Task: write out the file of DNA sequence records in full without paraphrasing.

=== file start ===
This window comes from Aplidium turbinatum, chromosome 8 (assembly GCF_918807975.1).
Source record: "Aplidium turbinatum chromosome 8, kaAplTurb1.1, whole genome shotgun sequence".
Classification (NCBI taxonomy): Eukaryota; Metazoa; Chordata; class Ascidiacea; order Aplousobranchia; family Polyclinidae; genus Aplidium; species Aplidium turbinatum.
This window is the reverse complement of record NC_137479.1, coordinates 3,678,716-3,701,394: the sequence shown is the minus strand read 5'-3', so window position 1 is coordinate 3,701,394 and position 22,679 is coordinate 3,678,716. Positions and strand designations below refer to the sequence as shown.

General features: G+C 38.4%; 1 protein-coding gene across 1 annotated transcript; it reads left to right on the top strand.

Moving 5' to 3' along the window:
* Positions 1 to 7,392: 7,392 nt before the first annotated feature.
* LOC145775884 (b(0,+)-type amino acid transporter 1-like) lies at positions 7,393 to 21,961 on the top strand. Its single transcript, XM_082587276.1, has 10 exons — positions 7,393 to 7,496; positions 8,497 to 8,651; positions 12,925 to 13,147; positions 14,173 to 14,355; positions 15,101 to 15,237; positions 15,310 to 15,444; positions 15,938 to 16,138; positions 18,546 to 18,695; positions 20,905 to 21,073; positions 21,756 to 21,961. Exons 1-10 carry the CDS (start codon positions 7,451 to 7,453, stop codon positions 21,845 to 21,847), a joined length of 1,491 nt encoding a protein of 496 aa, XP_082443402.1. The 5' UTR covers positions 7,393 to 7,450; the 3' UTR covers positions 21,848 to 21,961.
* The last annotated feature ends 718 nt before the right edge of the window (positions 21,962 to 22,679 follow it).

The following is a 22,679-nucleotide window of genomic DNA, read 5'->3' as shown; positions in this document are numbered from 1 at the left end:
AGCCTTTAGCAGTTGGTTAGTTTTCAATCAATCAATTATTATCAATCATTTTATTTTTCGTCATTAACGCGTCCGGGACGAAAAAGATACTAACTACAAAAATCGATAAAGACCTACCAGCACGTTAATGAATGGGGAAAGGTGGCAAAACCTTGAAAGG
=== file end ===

This window comes from Aplidium turbinatum, chromosome 8 (assembly GCF_918807975.1).
Source record: "Aplidium turbinatum chromosome 8, kaAplTurb1.1, whole genome shotgun sequence".
Classification (NCBI taxonomy): Eukaryota; Metazoa; Chordata; class Ascidiacea; order Aplousobranchia; family Polyclinidae; genus Aplidium; species Aplidium turbinatum.
This window is the reverse complement of record NC_137479.1, coordinates 3,678,716-3,701,394: the sequence shown is the minus strand read 5'-3', so window position 1 is coordinate 3,701,394 and position 22,679 is coordinate 3,678,716. Positions and strand designations below refer to the sequence as shown.

General features: G+C 38.4%; 1 protein-coding gene across 1 annotated transcript; it reads left to right on the top strand.

Moving 5' to 3' along the window:
* Positions 1 to 7,392: 7,392 nt before the first annotated feature.
* LOC145775884 (b(0,+)-type amino acid transporter 1-like) lies at positions 7,393 to 21,961 on the top strand. Its single transcript, XM_082587276.1, has 10 exons — positions 7,393 to 7,496; positions 8,497 to 8,651; positions 12,925 to 13,147; positions 14,173 to 14,355; positions 15,101 to 15,237; positions 15,310 to 15,444; positions 15,938 to 16,138; positions 18,546 to 18,695; positions 20,905 to 21,073; positions 21,756 to 21,961. Exons 1-10 carry the CDS (start codon positions 7,451 to 7,453, stop codon positions 21,845 to 21,847), a joined length of 1,491 nt encoding a protein of 496 aa, XP_082443402.1. The 5' UTR covers positions 7,393 to 7,450; the 3' UTR covers positions 21,848 to 21,961.
* The last annotated feature ends 718 nt before the right edge of the window (positions 21,962 to 22,679 follow it).

The following is a 22,679-nucleotide window of genomic DNA, read 5'->3' as shown; positions in this document are numbered from 1 at the left end:
AGCCTTTAGCAGTTGGTTAGTTTTCAATCAATCAATTATTATCAATCATTTTATTTTTCGTCATTAACGCGTCCGGGACGAAAAAGATACTAACTACAAAAATCGATAAAGACCTACCAGCACGTTAATGAATGGGGAAAGGTGGCAAAACCTTGAAAGG